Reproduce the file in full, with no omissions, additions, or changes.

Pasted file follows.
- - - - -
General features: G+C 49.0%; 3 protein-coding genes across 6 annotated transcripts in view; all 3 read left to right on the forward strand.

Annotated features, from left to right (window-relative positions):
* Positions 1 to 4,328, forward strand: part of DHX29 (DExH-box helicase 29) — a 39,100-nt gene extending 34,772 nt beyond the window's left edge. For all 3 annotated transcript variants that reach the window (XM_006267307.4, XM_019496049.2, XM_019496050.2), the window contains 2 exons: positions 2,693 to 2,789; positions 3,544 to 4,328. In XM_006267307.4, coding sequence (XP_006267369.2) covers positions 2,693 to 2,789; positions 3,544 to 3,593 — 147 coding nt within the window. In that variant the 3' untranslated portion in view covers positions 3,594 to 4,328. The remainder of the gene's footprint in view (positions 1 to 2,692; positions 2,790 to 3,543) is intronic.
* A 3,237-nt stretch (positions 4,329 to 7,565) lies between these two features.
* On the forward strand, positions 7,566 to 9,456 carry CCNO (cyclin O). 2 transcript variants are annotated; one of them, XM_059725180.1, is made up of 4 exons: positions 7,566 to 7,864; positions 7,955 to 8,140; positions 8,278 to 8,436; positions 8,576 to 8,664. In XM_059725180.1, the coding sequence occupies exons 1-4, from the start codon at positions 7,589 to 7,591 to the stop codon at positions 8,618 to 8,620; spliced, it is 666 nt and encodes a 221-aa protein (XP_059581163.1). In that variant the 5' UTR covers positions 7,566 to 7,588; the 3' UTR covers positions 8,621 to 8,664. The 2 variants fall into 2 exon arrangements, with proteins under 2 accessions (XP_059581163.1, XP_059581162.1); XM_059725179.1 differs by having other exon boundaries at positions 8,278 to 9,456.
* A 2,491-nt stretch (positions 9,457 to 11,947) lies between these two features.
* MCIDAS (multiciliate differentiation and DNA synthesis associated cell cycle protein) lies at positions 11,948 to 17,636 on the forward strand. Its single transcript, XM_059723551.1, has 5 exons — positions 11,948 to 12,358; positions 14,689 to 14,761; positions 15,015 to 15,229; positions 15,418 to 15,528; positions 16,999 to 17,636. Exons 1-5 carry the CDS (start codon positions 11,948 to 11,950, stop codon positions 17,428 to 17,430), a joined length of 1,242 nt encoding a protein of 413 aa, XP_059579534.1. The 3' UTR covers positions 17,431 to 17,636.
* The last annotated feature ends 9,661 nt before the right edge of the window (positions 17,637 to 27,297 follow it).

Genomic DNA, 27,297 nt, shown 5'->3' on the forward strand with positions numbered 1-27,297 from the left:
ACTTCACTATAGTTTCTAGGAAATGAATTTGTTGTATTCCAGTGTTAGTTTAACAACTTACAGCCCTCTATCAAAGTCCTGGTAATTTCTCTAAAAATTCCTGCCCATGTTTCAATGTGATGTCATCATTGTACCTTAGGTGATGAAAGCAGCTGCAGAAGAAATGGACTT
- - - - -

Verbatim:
General features: G+C 49.0%; 3 protein-coding genes across 6 annotated transcripts in view; all 3 read left to right on the forward strand.

Annotated features, from left to right (window-relative positions):
* Positions 1 to 4,328, forward strand: part of DHX29 (DExH-box helicase 29) — a 39,100-nt gene extending 34,772 nt beyond the window's left edge. For all 3 annotated transcript variants that reach the window (XM_006267307.4, XM_019496049.2, XM_019496050.2), the window contains 2 exons: positions 2,693 to 2,789; positions 3,544 to 4,328. In XM_006267307.4, coding sequence (XP_006267369.2) covers positions 2,693 to 2,789; positions 3,544 to 3,593 — 147 coding nt within the window. In that variant the 3' untranslated portion in view covers positions 3,594 to 4,328. The remainder of the gene's footprint in view (positions 1 to 2,692; positions 2,790 to 3,543) is intronic.
* A 3,237-nt stretch (positions 4,329 to 7,565) lies between these two features.
* On the forward strand, positions 7,566 to 9,456 carry CCNO (cyclin O). 2 transcript variants are annotated; one of them, XM_059725180.1, is made up of 4 exons: positions 7,566 to 7,864; positions 7,955 to 8,140; positions 8,278 to 8,436; positions 8,576 to 8,664. In XM_059725180.1, the coding sequence occupies exons 1-4, from the start codon at positions 7,589 to 7,591 to the stop codon at positions 8,618 to 8,620; spliced, it is 666 nt and encodes a 221-aa protein (XP_059581163.1). In that variant the 5' UTR covers positions 7,566 to 7,588; the 3' UTR covers positions 8,621 to 8,664. The 2 variants fall into 2 exon arrangements, with proteins under 2 accessions (XP_059581163.1, XP_059581162.1); XM_059725179.1 differs by having other exon boundaries at positions 8,278 to 9,456.
* A 2,491-nt stretch (positions 9,457 to 11,947) lies between these two features.
* MCIDAS (multiciliate differentiation and DNA synthesis associated cell cycle protein) lies at positions 11,948 to 17,636 on the forward strand. Its single transcript, XM_059723551.1, has 5 exons — positions 11,948 to 12,358; positions 14,689 to 14,761; positions 15,015 to 15,229; positions 15,418 to 15,528; positions 16,999 to 17,636. Exons 1-5 carry the CDS (start codon positions 11,948 to 11,950, stop codon positions 17,428 to 17,430), a joined length of 1,242 nt encoding a protein of 413 aa, XP_059579534.1. The 3' UTR covers positions 17,431 to 17,636.
* The last annotated feature ends 9,661 nt before the right edge of the window (positions 17,637 to 27,297 follow it).

Genomic DNA, 27,297 nt, shown 5'->3' on the forward strand with positions numbered 1-27,297 from the left:
ACTTCACTATAGTTTCTAGGAAATGAATTTGTTGTATTCCAGTGTTAGTTTAACAACTTACAGCCCTCTATCAAAGTCCTGGTAATTTCTCTAAAAATTCCTGCCCATGTTTCAATGTGATGTCATCATTGTACCTTAGGTGATGAAAGCAGCTGCAGAAGAAATGGACTT